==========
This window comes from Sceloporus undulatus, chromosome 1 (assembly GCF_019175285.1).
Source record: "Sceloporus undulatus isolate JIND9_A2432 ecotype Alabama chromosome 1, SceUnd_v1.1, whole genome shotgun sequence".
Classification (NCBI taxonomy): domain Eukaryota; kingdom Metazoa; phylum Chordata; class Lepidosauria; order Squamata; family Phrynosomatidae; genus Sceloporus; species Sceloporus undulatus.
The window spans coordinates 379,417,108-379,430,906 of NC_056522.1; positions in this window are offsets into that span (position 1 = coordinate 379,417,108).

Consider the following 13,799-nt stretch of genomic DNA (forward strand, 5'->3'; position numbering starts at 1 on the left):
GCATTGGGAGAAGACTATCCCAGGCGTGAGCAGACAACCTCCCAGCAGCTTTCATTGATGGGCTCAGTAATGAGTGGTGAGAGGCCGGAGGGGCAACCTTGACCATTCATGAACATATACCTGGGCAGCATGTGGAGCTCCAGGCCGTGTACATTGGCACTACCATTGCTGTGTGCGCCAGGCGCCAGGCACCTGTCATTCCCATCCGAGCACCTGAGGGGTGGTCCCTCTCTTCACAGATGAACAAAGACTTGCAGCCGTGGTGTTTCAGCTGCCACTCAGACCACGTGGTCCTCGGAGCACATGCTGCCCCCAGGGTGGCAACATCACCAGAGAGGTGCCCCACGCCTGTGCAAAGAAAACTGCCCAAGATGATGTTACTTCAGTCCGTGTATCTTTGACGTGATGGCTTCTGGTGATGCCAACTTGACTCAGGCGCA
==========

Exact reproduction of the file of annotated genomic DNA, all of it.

This window comes from Sceloporus undulatus, chromosome 1 (assembly GCF_019175285.1).
Source record: "Sceloporus undulatus isolate JIND9_A2432 ecotype Alabama chromosome 1, SceUnd_v1.1, whole genome shotgun sequence".
Classification (NCBI taxonomy): domain Eukaryota; kingdom Metazoa; phylum Chordata; class Lepidosauria; order Squamata; family Phrynosomatidae; genus Sceloporus; species Sceloporus undulatus.
The window spans coordinates 379,417,108-379,430,906 of NC_056522.1; positions in this window are offsets into that span (position 1 = coordinate 379,417,108).

Consider the following 13,799-nt stretch of genomic DNA (forward strand, 5'->3'; position numbering starts at 1 on the left):
GCATTGGGAGAAGACTATCCCAGGCGTGAGCAGACAACCTCCCAGCAGCTTTCATTGATGGGCTCAGTAATGAGTGGTGAGAGGCCGGAGGGGCAACCTTGACCATTCATGAACATATACCTGGGCAGCATGTGGAGCTCCAGGCCGTGTACATTGGCACTACCATTGCTGTGTGCGCCAGGCGCCAGGCACCTGTCATTCCCATCCGAGCACCTGAGGGGTGGTCCCTCTCTTCACAGATGAACAAAGACTTGCAGCCGTGGTGTTTCAGCTGCCACTCAGACCACGTGGTCCTCGGAGCACATGCTGCCCCCAGGGTGGCAACATCACCAGAGAGGTGCCCCACGCCTGTGCAAAGAAAACTGCCCAAGATGATGTTACTTCAGTCCGTGTATCTTTGACGTGATGGCTTCTGGTGATGCCAACTTGACTCAGGCGCA